When vaccinated individuals were invited by the Centers for Disease Control and Prevention to unmask in May, the world breathed a sigh of relief.
Things were finally getting back to normal, or so it seemed. Now, with UW-Madison re-instituting a mask mandate on campus as of Aug. 5 and Dane County Public Health recommending that everyone mask up regardless of vaccination status, it feels in many ways like we’re right back where we started in March of 2020.
The Delta variant of COVID-19 has raised health concerns for both vaccinated and unvaccinated individuals — but why? Shouldn’t a vaccine protect you from infection?
The presence of the Delta variant is “directly correlated to the presence of unvaccinated individuals,” said Dr. Richard Zane of UCHealth. People who are unvaccinated either due to personal preference of a medical condition, such as autoimmune diseases, can act as a hotbed for virus evolution, allowing more infectious variants to evolve. These variants can then go on to infect vaccinated individuals because of their evolved traits.
Just as with the Alpha variant of COVID-19 that swept the globe last year, the Delta variant is transmitted through respiratory droplets that are spread when infected individuals speak, cough or sneeze. Masks prevent the spread of these droplets, thereby drastically reducing infection rates. The CDC recommends multilayer masks and advises against the use of single-layer masks like neck gaiters.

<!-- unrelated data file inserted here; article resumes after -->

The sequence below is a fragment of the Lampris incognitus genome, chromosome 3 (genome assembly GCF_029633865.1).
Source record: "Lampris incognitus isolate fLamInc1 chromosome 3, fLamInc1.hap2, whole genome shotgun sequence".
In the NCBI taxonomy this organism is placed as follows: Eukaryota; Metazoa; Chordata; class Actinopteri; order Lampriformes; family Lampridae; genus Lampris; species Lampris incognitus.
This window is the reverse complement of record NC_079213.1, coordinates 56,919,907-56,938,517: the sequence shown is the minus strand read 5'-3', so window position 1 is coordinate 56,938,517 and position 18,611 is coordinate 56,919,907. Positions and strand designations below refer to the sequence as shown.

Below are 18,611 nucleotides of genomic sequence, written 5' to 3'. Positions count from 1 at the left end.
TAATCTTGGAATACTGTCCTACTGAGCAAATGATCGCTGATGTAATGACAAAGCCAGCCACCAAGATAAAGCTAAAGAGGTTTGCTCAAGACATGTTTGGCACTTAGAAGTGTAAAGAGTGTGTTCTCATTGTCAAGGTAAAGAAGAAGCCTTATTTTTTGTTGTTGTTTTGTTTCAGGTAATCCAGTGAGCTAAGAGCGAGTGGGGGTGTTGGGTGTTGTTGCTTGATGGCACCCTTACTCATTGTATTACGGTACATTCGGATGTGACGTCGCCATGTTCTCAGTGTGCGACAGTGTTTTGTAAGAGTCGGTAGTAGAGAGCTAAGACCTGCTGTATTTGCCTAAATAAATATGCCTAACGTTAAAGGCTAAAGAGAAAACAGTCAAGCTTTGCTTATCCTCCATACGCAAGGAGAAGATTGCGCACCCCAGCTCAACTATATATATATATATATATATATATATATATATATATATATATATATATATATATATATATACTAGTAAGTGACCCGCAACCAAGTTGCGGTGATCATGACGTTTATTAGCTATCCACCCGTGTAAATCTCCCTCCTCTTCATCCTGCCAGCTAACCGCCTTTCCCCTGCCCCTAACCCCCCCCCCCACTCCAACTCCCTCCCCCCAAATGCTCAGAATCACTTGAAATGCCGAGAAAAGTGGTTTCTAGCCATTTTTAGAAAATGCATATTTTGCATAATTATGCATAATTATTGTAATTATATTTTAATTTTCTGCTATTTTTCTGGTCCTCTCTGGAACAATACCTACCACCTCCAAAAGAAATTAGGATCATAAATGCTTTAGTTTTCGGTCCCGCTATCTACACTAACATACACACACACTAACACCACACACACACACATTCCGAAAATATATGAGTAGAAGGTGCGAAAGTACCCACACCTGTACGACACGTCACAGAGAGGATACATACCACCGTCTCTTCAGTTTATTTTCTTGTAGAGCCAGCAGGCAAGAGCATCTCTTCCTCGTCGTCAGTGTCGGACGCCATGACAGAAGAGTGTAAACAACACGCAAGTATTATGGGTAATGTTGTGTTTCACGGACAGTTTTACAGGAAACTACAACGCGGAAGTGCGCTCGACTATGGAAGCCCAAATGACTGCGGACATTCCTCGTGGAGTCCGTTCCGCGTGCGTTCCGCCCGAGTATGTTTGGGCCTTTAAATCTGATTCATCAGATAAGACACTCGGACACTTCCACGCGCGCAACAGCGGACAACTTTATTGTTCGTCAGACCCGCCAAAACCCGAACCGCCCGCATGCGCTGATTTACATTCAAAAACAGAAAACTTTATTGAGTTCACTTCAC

Since introduction, none of the available vaccines have been shown to be 100% effective against infection, though two-dose vaccines have been proven to decrease the infection and hospitalization rates dramatically.
So, do we need a new vaccine? Not yet. The currently available vaccines are still effective against preventing infection and illness caused by any worrisome variants. However, countering diseases is always something of a medical arms race. Just as bacteria evolve to be resistant against antibiotics, viruses evolve and mutate to gain resistance. Luckily, SARS-CoV-2, the virus that causes COVID-19, is not a particularly fast-mutating specimen, with new variants popping up more slowly than flu variants. This, along with continued vaccination worldwide, should slow the need for a new vaccine.
A full course of COVID-19 vaccinations still provides significant protection against infection and serious illness. However, the vaccine also decreases the percent of those infected who become symptomatically ill, meaning it may be harder to catch cases before they spread. As such, the best defense against the Delta variant is to get fully vaccinated if possible, while continuing to wear a face-covering in public spaces regardless of vaccination status. And, of course, wash your hands!